Pfizer’s COVID-19 Vaccine Less Effective in Children 5 to 11: Study

By Zachary Stieber
Zachary Stieber
Zachary Stieber
Zachary Stieber covers U.S. and world news. He is based in Maryland.
February 28, 2022 Updated: February 28, 2022

Pfizer’s COVID-19 vaccine was not effective in preventing infection among children aged 5 to 11, according to a new study.

Researchers in New York also found indications that the vaccine effectiveness against severe disease plummeted.

The researchers, with the New York State Department of Health and the University at Albany School of Public Health, examined outcomes among children using three state databases, including two systems that collect vaccination data. They assessed two outcomes: COVID-19 cases and COVID-19 hospital admissions, regardless of whether the patients were admitted for other reasons.

Crunching the data, the researchers found Pfizer’s vaccine dropped from 68 percent in mid-December 2021 to just 12 percent in the last full week in January.

The data also suggested the protection against severe disease plummeted, from 100 percent in mid-December to 48 percent in late January.

“In the Omicron era, the effectiveness against cases of BNT162b2 declined rapidly for children, particularly those 5-11 years,” researchers wrote, referring to the Omicron variant of the CCP (Chinese Communist Party) virus which causes COVID-19.

Omicron became the dominant virus strain in the United States late last year.

Dr. Mary Bassett, New York’s health commissioner, said in a statement that the findings “are not surprising as the vaccine was developed in response to an earlier COVID-19 variant and reduced effectiveness of 2 doses against the Omicron variant has been seen to some degree with all vaccines and ages.”

BNT162b2 is the trade name for the vaccine Pfizer created with BioNTech.

Epoch Times Photo
Syringes with the Pfizer COVID-19 vaccine to be administered to children from 5-11 years old are seen at the Beaumont Health offices in Southfield, Mich., on Nov. 5, 2021. (Jeff Kowalsky/AFP via Getty Images)

“Should such findings be replicated in other settings, review of the dosing schedule for children 5-11 years appears prudent,” researchers wrote. “Given rapid loss of protection against infections, these results highlight the continued importance of layered protections, including mask wearing, for children to prevent infection and transmission.”

Pfizer’s COVID-19 vaccine gained emergency use authorization for 5- to 11-year-olds in October 2021, and was recommended by the Centers for Disease Control and Prevention for virtually every child in the age group despite the population facing little risk from COVID-19.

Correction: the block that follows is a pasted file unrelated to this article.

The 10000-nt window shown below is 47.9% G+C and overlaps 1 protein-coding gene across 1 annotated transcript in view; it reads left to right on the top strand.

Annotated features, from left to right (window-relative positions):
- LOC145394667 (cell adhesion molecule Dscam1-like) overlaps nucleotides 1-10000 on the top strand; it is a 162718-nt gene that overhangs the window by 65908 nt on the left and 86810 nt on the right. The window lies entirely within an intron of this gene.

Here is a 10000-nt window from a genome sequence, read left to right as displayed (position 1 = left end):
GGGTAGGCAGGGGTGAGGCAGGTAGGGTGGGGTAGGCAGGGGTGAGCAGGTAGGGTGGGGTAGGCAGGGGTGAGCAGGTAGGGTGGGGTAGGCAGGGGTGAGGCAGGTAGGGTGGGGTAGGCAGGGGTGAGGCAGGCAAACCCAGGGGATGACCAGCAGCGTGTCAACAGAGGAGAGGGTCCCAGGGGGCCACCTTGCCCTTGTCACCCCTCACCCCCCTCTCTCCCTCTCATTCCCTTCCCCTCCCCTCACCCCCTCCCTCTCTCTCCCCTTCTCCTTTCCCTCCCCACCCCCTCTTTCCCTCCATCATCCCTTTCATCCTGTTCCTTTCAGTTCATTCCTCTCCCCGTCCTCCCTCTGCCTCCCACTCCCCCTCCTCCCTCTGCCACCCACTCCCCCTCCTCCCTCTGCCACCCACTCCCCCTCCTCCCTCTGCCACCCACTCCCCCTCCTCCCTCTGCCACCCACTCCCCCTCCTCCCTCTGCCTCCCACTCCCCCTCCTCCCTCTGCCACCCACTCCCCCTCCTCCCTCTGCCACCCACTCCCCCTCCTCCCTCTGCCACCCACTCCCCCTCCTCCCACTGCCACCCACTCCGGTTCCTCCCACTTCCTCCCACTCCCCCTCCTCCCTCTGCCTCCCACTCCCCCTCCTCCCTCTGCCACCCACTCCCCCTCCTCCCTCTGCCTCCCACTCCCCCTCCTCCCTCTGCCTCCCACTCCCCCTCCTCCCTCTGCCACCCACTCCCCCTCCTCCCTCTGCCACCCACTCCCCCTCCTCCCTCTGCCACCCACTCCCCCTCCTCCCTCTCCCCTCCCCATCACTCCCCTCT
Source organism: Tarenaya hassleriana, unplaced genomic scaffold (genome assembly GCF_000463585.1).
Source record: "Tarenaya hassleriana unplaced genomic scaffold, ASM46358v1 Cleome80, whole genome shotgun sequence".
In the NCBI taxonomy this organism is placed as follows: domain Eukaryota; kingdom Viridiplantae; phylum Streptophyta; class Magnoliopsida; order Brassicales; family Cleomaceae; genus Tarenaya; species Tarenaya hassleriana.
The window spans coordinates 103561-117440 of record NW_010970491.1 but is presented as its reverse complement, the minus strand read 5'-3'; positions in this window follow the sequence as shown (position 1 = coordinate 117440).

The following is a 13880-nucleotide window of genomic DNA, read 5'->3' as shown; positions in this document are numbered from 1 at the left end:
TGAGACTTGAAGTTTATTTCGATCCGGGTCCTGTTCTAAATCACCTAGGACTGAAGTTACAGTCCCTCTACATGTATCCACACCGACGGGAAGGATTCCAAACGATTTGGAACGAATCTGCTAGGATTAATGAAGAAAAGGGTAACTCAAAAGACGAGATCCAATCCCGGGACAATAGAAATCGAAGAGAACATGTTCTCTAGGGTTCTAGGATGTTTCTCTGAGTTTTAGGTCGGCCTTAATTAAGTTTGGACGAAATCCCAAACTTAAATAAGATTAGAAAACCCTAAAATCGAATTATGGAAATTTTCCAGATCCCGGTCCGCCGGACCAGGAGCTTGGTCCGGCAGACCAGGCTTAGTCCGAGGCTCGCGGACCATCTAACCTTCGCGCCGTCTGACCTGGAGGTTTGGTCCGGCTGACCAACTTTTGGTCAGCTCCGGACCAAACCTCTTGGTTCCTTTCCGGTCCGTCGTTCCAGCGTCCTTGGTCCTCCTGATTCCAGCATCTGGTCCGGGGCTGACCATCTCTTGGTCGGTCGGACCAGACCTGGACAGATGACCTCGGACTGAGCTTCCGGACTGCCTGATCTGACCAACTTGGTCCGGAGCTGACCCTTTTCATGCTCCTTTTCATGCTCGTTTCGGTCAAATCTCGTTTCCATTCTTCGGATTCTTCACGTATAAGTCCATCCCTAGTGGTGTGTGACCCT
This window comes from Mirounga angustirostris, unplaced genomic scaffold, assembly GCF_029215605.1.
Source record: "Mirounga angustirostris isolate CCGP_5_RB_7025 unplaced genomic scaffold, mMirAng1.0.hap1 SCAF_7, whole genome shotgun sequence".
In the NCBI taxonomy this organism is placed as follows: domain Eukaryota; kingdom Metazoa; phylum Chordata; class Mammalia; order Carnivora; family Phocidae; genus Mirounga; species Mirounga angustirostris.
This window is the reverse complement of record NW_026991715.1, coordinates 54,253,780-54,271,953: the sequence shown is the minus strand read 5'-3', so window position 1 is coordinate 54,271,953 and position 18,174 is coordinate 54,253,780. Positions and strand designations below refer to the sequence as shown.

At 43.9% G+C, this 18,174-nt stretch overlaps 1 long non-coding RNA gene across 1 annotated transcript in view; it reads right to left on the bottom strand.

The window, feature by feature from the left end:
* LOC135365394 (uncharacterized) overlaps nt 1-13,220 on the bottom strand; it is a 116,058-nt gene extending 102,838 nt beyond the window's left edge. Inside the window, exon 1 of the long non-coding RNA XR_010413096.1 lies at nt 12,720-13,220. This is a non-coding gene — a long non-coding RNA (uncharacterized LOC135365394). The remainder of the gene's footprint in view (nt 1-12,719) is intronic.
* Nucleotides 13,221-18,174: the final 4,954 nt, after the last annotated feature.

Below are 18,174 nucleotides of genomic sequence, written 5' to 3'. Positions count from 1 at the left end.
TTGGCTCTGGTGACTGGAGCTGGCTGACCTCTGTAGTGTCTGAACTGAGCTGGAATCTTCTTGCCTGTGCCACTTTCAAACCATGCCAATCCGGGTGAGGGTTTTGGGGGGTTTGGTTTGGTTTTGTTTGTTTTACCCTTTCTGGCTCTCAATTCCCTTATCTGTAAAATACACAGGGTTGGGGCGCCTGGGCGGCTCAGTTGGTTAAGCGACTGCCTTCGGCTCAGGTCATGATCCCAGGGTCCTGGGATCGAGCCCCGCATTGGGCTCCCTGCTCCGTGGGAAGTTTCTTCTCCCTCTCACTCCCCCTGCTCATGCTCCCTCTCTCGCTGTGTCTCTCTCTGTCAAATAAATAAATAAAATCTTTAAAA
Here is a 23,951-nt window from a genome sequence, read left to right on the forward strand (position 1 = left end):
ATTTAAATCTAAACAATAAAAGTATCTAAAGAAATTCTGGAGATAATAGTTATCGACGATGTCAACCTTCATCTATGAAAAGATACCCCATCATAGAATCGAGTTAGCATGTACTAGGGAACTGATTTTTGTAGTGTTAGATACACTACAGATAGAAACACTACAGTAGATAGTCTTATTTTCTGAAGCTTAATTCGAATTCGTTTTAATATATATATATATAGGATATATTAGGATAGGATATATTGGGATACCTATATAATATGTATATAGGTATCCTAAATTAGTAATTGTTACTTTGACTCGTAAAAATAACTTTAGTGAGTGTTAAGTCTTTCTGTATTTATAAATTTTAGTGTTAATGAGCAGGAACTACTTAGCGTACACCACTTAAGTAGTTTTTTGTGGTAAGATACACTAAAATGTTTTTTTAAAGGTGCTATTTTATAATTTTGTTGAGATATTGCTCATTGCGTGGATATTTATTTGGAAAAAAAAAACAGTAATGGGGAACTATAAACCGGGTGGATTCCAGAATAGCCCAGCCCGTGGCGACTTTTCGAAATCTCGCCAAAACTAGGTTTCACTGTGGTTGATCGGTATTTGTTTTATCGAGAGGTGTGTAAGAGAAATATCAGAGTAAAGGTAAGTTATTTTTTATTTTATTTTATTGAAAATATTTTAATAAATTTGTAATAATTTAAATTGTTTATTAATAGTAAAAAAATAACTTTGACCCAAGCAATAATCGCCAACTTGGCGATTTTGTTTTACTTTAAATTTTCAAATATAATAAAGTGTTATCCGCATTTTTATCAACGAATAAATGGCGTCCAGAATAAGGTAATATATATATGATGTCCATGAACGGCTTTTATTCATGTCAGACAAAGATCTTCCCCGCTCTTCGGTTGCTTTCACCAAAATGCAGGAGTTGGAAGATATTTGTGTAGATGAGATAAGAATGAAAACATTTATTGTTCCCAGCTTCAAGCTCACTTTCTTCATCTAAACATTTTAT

U.S. regulators relied on a technique called immunobridging, which compared the immune responses for children 5 to 11 with the responses seen in those aged 16 to 25. Pfizer said data from its clinical trials showed the vaccine was 91 percent effective at preventing infection in those 5 to 11 and that no serious safety concerns were identified.

The Food and Drug Administration’s (FDA) vaccine advisory panel voted to endorse the vaccine for the population, although one member abstained because he didn’t feel the efficacy and safety data were adequate.

Pfizer’s COVID-19 vaccine is the only one authorized for children under 18 in the United States.

The dosage for 5- to 11-year-olds is one-third of that of those 12 and older.

Pfizer told news outlets in a statement that it is “confident in the protection and safety of our COVID-19 vaccine.” Pfizer is analyzing the impact of three doses of its vaccine in children from 6 months of age to 4 years after the two-dose regimen didn’t trigger an adequate immune response in some in that group.

Effectiveness against infections among 12- to 17-year-olds also plummeted, but protection against hospitalization remained at 73 percent as of the last full week in January, the New York researchers found. They said the difference may be the higher dosing level in the older group.

The study was published before peer review.

Because of the small number of hospitalizations among children aged 5 to 11, researchers reported broad confidence intervals, and they didn’t include some forms of testing, including at-home tests, causing some to question the study.

“Small numbers, large confidence intervals, I think a selection bias associated with who gets tested at the Central Lab and who doesn’t, I think makes this study not something one should count on,” Dr. Paul Offit, professor of pediatrics at Children’s Hospital of Philadelphia and a member of the FDA panel, told The Epoch Times. “I don’t think much of this study.”

Both Offit and the researchers still recommend vaccination for young children.

Zachary Stieber
Zachary Stieber covers U.S. and world news. He is based in Maryland.